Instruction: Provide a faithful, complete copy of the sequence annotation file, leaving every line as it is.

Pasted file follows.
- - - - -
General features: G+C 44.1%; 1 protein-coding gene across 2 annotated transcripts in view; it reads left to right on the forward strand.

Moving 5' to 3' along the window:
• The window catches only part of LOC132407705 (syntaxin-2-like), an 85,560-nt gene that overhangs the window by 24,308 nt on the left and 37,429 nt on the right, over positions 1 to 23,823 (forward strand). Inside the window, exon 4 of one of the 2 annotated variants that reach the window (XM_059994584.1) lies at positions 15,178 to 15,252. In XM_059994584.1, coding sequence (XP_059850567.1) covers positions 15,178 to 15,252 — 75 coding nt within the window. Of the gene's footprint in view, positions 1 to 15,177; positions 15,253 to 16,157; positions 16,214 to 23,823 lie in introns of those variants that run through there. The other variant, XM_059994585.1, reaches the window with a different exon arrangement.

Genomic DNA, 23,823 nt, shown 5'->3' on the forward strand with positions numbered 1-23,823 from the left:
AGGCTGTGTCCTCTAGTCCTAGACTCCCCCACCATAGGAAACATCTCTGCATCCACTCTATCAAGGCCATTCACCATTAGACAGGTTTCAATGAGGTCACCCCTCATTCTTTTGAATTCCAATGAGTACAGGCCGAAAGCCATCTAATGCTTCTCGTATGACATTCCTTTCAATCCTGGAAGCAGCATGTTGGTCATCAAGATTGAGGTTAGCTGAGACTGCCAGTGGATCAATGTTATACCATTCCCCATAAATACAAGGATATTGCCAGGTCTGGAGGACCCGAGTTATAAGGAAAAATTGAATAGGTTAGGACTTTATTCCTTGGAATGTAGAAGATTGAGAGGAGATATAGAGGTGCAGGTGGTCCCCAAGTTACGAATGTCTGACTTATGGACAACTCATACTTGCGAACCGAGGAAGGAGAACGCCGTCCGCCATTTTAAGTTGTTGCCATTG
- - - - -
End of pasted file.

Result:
General features: G+C 44.1%; 1 protein-coding gene across 2 annotated transcripts in view; it reads left to right on the forward strand.

Moving 5' to 3' along the window:
• The window catches only part of LOC132407705 (syntaxin-2-like), an 85,560-nt gene that overhangs the window by 24,308 nt on the left and 37,429 nt on the right, over positions 1 to 23,823 (forward strand). Inside the window, exon 4 of one of the 2 annotated variants that reach the window (XM_059994584.1) lies at positions 15,178 to 15,252. In XM_059994584.1, coding sequence (XP_059850567.1) covers positions 15,178 to 15,252 — 75 coding nt within the window. Of the gene's footprint in view, positions 1 to 15,177; positions 15,253 to 16,157; positions 16,214 to 23,823 lie in introns of those variants that run through there. The other variant, XM_059994585.1, reaches the window with a different exon arrangement.

Genomic DNA, 23,823 nt, shown 5'->3' on the forward strand with positions numbered 1-23,823 from the left:
AGGCTGTGTCCTCTAGTCCTAGACTCCCCCACCATAGGAAACATCTCTGCATCCACTCTATCAAGGCCATTCACCATTAGACAGGTTTCAATGAGGTCACCCCTCATTCTTTTGAATTCCAATGAGTACAGGCCGAAAGCCATCTAATGCTTCTCGTATGACATTCCTTTCAATCCTGGAAGCAGCATGTTGGTCATCAAGATTGAGGTTAGCTGAGACTGCCAGTGGATCAATGTTATACCATTCCCCATAAATACAAGGATATTGCCAGGTCTGGAGGACCCGAGTTATAAGGAAAAATTGAATAGGTTAGGACTTTATTCCTTGGAATGTAGAAGATTGAGAGGAGATATAGAGGTGCAGGTGGTCCCCAAGTTACGAATGTCTGACTTATGGACAACTCATACTTGCGAACCGAGGAAGGAGAACGCCGTCCGCCATTTTAAGTTGTTGCCATTG